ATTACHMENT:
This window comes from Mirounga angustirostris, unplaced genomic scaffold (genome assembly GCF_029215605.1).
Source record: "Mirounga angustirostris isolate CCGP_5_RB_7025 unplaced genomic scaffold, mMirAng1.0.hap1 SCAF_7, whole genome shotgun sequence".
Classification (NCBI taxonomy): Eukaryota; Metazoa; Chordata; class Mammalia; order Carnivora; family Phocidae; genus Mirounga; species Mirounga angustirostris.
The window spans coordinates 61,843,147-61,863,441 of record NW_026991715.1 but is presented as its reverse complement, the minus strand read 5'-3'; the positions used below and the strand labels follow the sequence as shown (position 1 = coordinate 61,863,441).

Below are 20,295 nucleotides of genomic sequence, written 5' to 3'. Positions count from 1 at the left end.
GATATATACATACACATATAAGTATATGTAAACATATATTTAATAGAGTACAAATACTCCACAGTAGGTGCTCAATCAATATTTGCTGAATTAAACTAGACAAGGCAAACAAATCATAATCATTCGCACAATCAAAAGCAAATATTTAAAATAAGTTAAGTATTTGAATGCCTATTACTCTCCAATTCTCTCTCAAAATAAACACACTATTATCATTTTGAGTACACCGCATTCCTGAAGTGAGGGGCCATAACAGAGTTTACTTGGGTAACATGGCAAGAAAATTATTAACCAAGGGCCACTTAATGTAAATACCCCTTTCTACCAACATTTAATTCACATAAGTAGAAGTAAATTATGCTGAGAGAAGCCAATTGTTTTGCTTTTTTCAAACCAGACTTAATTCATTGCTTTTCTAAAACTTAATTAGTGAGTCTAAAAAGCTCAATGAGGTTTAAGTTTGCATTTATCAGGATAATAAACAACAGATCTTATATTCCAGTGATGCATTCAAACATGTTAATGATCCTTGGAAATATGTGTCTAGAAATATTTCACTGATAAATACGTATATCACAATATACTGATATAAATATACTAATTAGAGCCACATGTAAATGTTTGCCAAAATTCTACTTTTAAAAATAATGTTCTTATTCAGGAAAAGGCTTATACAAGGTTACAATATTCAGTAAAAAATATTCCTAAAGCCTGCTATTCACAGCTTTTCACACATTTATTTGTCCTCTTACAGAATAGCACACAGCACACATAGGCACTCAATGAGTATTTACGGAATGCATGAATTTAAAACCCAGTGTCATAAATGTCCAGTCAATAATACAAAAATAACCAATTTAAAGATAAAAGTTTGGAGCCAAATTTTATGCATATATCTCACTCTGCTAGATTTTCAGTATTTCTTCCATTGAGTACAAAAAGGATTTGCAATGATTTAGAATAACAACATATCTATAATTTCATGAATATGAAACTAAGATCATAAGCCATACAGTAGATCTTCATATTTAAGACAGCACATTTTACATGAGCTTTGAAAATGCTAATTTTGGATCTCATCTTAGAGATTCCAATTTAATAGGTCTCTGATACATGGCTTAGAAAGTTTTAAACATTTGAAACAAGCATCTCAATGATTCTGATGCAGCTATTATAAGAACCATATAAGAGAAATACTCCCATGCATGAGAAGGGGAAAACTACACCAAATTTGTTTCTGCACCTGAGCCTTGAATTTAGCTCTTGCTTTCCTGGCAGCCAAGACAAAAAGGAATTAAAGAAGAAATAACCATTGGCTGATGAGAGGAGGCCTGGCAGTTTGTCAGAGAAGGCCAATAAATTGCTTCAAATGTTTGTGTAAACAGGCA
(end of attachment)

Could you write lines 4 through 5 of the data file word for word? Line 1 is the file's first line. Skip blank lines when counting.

The window spans coordinates 61,843,147-61,863,441 of record NW_026991715.1 but is presented as its reverse complement, the minus strand read 5'-3'; the positions used below and the strand labels follow the sequence as shown (position 1 = coordinate 61,863,441).

Below are 20,295 nucleotides of genomic sequence, written 5' to 3'. Positions count from 1 at the left end.